Abstract. How climate models came to gain and exercise epistemic authority has been a key concern of recent climate change historiography. Using newly released archival materials and recently conducted interviews with key actors, we reconstruct negotiations between UK climate scientists and policymakers which led to the opening of the Hadley Centre for Climate Prediction and Research in 1990. We historicize earlier arguments about the unique institutional culture of the Hadley Centre, and link this culture to broader characteristics of UK regulatory practice and environmental politics. A product of a particular time and place, the Hadley Centre was shaped not just by scientific ambition, but by a Conservative governmental preference for ‘sound science’ and high evidential standards in environmental policymaking. Civil servants sought a prediction programme which would appeal to such sensibilities, with transient and regional climate simulation techniques seemingly offering both scientific prestige and persuasive power. Beyond the national level, we also offer new insights into the early role of the Intergovernmental Panel on Climate Change and an evolving international political context in the shaping of scientific practices and institutions.

Although not strictly related to my Imperial Weather project, it was the research for this paper – specifically poking about in the Met Office archives – which led to my accidental discovery of the interwar Conferences of Empire Meteorologists, and thus my new interest in the history of colonial atmospheric science. It’s amazing how much our research directions are shaped by serendipity and chance encounters!

Houghton & Thatcher
Prime Minister Margaret Thatcher and Sir John Houghton at the opening of the Hadley Centre in 1990.

But the story we tell in this paper, about the institutionalisation of climate prediction and the re-shaping of UK environmental politics around a new concern with global climate change, could be considered something of a book-end to the story I want to tell about earlier British engagements with the ‘global’ atmosphere, as given shape and form by the colonial enterprise.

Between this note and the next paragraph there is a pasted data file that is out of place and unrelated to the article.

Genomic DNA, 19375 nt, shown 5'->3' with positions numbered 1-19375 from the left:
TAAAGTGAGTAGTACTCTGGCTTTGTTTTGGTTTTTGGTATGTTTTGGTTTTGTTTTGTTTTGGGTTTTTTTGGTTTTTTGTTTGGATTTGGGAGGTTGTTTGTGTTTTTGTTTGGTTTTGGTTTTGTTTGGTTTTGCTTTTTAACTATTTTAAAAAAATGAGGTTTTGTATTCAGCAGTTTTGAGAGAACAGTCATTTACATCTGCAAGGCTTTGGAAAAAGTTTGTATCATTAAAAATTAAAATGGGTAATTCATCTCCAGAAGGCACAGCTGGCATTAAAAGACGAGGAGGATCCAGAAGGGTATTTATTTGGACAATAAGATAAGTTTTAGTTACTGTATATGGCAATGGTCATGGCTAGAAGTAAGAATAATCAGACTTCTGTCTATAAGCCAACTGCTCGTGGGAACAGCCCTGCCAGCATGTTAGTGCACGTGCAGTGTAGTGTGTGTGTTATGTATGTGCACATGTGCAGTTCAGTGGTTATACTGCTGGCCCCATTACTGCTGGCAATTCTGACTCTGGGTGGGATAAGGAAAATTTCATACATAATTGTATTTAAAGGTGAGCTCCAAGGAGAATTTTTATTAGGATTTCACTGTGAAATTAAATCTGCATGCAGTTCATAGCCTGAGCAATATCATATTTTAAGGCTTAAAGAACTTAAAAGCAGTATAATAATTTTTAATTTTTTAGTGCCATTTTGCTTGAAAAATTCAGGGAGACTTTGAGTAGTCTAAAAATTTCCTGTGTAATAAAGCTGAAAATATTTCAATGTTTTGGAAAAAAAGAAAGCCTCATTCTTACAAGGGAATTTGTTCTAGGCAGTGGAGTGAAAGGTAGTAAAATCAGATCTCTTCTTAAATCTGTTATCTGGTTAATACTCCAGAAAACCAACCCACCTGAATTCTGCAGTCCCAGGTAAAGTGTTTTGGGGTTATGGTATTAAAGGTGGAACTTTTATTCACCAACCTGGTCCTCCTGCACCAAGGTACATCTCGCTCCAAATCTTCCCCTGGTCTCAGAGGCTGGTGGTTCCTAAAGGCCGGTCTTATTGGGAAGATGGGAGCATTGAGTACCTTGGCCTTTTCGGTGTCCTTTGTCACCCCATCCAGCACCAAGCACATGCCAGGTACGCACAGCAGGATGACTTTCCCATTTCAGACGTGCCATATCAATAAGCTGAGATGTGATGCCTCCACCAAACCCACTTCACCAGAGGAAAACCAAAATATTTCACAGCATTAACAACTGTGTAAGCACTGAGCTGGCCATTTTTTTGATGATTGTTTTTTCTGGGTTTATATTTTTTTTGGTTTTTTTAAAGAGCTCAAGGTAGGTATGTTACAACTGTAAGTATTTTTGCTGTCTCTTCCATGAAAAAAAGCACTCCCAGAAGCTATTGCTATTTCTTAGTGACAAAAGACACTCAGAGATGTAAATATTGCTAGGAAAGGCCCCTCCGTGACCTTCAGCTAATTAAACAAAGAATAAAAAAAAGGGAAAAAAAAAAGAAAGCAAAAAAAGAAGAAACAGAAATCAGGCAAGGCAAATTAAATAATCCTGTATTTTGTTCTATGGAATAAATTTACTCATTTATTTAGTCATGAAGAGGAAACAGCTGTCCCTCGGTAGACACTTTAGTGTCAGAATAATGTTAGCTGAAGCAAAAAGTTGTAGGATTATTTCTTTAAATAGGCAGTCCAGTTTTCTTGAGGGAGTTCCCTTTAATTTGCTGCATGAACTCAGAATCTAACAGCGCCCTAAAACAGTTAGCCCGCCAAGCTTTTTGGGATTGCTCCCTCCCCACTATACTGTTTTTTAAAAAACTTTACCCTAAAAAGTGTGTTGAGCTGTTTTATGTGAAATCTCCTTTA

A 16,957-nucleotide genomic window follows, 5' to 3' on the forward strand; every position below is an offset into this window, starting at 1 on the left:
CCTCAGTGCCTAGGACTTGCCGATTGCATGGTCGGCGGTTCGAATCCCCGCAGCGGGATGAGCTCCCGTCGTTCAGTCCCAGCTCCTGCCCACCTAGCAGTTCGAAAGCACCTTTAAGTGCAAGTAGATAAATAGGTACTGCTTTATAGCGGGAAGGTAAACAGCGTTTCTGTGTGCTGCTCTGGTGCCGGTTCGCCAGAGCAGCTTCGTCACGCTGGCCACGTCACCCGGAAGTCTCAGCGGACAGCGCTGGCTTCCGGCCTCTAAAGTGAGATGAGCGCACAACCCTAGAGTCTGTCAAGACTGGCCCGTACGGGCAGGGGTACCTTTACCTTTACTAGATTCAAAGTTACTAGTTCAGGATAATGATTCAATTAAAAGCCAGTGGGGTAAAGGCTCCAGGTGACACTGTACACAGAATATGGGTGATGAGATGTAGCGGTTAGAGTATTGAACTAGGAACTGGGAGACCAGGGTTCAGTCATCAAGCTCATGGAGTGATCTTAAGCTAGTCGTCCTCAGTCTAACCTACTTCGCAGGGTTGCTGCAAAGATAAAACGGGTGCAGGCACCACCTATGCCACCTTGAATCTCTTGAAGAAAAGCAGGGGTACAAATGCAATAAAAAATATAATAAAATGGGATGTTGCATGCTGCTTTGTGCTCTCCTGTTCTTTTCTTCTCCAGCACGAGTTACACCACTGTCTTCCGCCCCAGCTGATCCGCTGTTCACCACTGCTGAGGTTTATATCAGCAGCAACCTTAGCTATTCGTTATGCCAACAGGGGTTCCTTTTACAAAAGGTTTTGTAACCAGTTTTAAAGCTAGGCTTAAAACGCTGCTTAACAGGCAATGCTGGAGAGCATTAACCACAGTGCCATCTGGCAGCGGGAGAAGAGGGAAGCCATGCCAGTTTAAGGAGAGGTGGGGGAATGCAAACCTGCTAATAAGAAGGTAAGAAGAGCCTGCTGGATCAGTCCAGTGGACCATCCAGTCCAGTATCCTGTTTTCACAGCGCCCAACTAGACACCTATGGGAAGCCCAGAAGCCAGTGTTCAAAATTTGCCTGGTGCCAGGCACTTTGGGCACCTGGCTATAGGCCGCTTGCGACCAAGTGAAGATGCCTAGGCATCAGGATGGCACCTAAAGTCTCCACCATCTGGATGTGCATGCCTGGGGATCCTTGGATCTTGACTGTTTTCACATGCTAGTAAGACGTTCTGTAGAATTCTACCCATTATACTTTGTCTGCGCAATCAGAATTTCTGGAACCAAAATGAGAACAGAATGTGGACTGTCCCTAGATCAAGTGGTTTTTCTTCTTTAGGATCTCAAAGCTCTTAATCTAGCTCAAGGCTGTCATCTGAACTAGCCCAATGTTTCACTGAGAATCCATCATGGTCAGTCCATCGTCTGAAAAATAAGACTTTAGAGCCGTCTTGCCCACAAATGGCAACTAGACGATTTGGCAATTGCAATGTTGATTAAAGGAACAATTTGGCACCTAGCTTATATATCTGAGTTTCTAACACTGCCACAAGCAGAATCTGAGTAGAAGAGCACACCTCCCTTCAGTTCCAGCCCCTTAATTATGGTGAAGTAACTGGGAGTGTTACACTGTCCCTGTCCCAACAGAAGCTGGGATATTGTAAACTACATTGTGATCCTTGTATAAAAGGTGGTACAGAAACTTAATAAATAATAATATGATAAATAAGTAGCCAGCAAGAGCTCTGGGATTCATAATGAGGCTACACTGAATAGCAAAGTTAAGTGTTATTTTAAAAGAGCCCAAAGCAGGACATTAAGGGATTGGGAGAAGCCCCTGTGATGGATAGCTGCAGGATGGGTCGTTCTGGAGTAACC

The paper is based on some governmental archive materials, released in 2013, which document the negotiations between climate scientists at the Met Office, officials at the Department of Environment, and Conservative politicians about the shape a new climate prediction centre should take, and what its priorities should be. We were also able to interview some of the key movers and shakers from the time about their experiences.

Others have skilfully documented how the Hadley Centre is uniquely close to policymakers, at least in contrast to comparable modelling centres around the world (see e.g. Simon Shackley in Changing the Atmosphere, or this earlier paper in Minerva). The task we set ourselves was simple – to explain how those close relationships came about, and what that can tell us about the broader nature of environmental politics and cultures of expert advice in the UK.

I should take this opportunity to thank those we interviewed for the project, whose insights greatly enriched our analysis, and to acknowledge the generous support of King’s College London for the conduct of the work.

Heseltine at MO, 1980s
Michael Heseltine MP (Secretary of State for the Environment  1990-2) with Met Office scientists